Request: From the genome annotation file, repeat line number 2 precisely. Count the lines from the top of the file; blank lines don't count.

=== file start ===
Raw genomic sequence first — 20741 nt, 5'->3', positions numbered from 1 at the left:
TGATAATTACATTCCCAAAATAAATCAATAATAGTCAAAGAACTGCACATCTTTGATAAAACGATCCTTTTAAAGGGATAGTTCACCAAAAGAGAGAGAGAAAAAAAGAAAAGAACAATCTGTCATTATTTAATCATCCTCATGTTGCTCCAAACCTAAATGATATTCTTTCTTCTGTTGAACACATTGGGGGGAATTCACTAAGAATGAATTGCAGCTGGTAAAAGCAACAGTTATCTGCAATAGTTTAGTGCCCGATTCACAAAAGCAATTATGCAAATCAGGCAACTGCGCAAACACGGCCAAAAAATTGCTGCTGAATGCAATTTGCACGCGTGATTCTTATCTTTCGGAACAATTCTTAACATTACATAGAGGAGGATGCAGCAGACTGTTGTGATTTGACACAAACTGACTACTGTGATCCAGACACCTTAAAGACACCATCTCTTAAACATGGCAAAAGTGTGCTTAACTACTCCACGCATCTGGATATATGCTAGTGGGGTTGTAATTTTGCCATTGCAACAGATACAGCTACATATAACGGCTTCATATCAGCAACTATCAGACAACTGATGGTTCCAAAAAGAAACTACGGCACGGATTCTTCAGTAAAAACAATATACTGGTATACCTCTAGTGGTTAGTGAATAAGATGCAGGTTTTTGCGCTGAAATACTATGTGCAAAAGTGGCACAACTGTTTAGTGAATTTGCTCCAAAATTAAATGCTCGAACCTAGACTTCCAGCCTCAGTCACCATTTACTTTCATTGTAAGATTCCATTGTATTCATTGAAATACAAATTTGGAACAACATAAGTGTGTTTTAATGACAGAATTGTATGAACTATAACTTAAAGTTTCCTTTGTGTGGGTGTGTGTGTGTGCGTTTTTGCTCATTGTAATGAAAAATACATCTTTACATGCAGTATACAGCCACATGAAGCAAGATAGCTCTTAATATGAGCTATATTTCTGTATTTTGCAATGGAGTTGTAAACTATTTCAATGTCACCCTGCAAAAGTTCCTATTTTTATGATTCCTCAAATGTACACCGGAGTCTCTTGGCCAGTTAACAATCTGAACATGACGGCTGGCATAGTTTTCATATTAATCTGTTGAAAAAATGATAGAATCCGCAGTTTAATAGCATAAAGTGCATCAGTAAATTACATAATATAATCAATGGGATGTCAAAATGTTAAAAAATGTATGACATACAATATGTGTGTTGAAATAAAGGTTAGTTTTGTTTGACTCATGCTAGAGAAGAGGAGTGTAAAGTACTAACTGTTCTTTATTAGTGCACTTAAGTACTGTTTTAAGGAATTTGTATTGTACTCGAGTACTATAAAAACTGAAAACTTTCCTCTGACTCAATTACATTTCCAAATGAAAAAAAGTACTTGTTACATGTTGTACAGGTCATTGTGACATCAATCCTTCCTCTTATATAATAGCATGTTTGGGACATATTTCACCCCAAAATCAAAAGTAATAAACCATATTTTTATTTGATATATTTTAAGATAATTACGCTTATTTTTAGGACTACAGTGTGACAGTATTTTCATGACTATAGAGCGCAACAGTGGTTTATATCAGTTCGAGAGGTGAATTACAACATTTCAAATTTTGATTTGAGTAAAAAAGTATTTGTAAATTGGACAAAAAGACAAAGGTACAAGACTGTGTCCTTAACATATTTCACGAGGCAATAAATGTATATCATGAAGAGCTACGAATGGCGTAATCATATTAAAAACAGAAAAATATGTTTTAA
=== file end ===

TGATAATTACATTCCCAAAATAAATCAATAATAGTCAAAGAACTGCACATCTTTGATAAAACGATCCTTTTAAAGGGATAGTTCACCAAAAGAGAGAGAGAAAAAAAGAAAAGAACAATCTGTCATTATTTAATCATCCTCATGTTGCTCCAAACCTAAATGATATTCTTTCTTCTGTTGAACACATTGGGGGGAATTCACTAAGAATGAATTGCAGCTGGTAAAAGCAACAGTTATCTGCAATAGTTTAGTGCCCGATTCACAAAAGCAATTATGCAAATCAGGCAACTGCGCAAACACGGCCAAAAAATTGCTGCTGAATGCAATTTGCACGCGTGATTCTTATCTTTCGGAACAATTCTTAACATTACATAGAGGAGGATGCAGCAGACTGTTGTGATTTGACACAAACTGACTACTGTGATCCAGACACCTTAAAGACACCATCTCTTAAACATGGCAAAAGTGTGCTTAACTACTCCACGCATCTGGATATATGCTAGTGGGGTTGTAATTTTGCCATTGCAACAGATACAGCTACATATAACGGCTTCATATCAGCAACTATCAGACAACTGATGGTTCCAAAAAGAAACTACGGCACGGATTCTTCAGTAAAAACAATATACTGGTATACCTCTAGTGGTTAGTGAATAAGATGCAGGTTTTTGCGCTGAAATACTATGTGCAAAAGTGGCACAACTGTTTAGTGAATTTGCTCCAAAATTAAATGCTCGAACCTAGACTTCCAGCCTCAGTCACCATTTACTTTCATTGTAAGATTCCATTGTATTCATTGAAATACAAATTTGGAACAACATAAGTGTGTTTTAATGACAGAATTGTATGAACTATAACTTAAAGTTTCCTTTGTGTGGGTGTGTGTGTGTGCGTTTTTGCTCATTGTAATGAAAAATACATCTTTACATGCAGTATACAGCCACATGAAGCAAGATAGCTCTTAATATGAGCTATATTTCTGTATTTTGCAATGGAGTTGTAAACTATTTCAATGTCACCCTGCAAAAGTTCCTATTTTTATGATTCCTCAAATGTACACCGGAGTCTCTTGGCCAGTTAACAATCTGAACATGACGGCTGGCATAGTTTTCATATTAATCTGTTGAAAAAATGATAGAATCCGCAGTTTAATAGCATAAAGTGCATCAGTAAATTACATAATATAATCAATGGGATGTCAAAATGTTAAAAAATGTATGACATACAATATGTGTGTTGAAATAAAGGTTAGTTTTGTTTGACTCATGCTAGAGAAGAGGAGTGTAAAGTACTAACTGTTCTTTATTAGTGCACTTAAGTACTGTTTTAAGGAATTTGTATTGTACTCGAGTACTATAAAAACTGAAAACTTTCCTCTGACTCAATTACATTTCCAAATGAAAAAAAGTACTTGTTACATGTTGTACAGGTCATTGTGACATCAATCCTTCCTCTTATATAATAGCATGTTTGGGACATATTTCACCCCAAAATCAAAAGTAATAAACCATATTTTTATTTGATATATTTTAAGATAATTACGCTTATTTTTAGGACTACAGTGTGACAGTATTTTCATGACTATAGAGCGCAACAGTGGTTTATATCAGTTCGAGAGGTGAATTACAACATTTCAAATTTTGATTTGAGTAAAAAAGTATTTGTAAATTGGACAAAAAGACAAAGGTACAAGACTGTGTCCTTAACATATTTCACGAGGCAATAAATGTATATCATGAAGAGCTACGAATGGCGTAATCATATTAAAAACAGAAAAATATGTTTTAA